The availability of a genetic marker of sex would allow fewer animals to be used by providing unequivocal information on the original sex ratio and therefore an improved basis to determine whether any change in ratio is a result of the test chemical. It would also have the advantage of allowing better definition of the mode of action of the chemical as an oestrogen or an androgen for example, since any differences between the genetic sex and the phenotypic (developed) sex can be attributed to chemical exposure.

Around 90% of fish do not have a known genetic marker for sexual determination. This includes the zebrafish – the original species of choice for validation of the FSDT. A sex determining region has been mapped to linkage group 19 in the three-spined stickleback and in 2007, Dr Ioanna Katsiadaki, Cefas, was awarded an NC3Rs grant to validate this species for the FSDT.

Validation of three-spined stickleback as a suitable test species  

In order to establish that the three-spined stickleback could be used for the FSDT, Dr Katsiadaki, with collaborators from Brunel University and Leicester University, tested a series of endocrine-active reference chemicals including oestrogens, androgens and anti-androgens. The stickleback test showed high reproducibility between laboratories and comparable sensitivity in detecting compounds with endocrine activity to other fish species using the FSDT. The majority of chemicals tested in the three-spined stickleback caused gonadal intersex (that is the presence of both male and female gametes in a single gonad). This was not observed in the control fish increasing the overall reliability of the test compared to species where gonadal intersex is more commonly seen in controls.

International regulatory acceptance with reduced fish use

The FSDT was published as an official OECD test guideline (TG234) in 2011. The three-spined stickleback is one of the three recommended species, together with the zebrafish and Japanese medaka.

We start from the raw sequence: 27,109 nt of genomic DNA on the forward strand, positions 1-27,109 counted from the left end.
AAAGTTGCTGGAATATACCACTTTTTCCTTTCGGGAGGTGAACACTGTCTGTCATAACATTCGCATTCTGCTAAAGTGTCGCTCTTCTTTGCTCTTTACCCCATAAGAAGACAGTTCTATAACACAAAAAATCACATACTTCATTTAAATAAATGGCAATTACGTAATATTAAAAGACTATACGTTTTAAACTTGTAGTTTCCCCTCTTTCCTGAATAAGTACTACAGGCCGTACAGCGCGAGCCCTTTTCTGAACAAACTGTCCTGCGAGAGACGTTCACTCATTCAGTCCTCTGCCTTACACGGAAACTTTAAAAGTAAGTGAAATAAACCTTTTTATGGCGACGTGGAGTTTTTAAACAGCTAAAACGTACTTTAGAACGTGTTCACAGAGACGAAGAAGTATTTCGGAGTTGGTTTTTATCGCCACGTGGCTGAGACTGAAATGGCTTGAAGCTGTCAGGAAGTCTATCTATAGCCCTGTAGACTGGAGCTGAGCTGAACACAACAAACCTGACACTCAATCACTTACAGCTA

The study design for the OECD validation exercise tested five concentrations of each chemical, with four replicates of 40 fish for each concentration. Each study therefore used 800 fish. Based on experience of the test during validation, Dr Katsiadaki was able to provide a case to reduce the number of fish regardless of species by 25% to 600 per chemical and this is incorporated in the final test guideline. The use of the three-spined stickleback allows the number to be reduced by a further 25% per chemical.

The full impact of the FSDT will be realised with the REACH chemicals legislation which is driving the testing of chemicals for endocrine disruption. As of September 2013, 10,000 chemicals were registered with the European Chemicals Agency for the purposes of REACH.  If only 0.5% of these are tested, the FSDT will avoid the use of around 10,000 fish (and 20,000 if the stickleback is used).

The results from this grant have been published in the OECD validation report for the FSDT.

This case study was published in a review of our research portfolio in November 2013.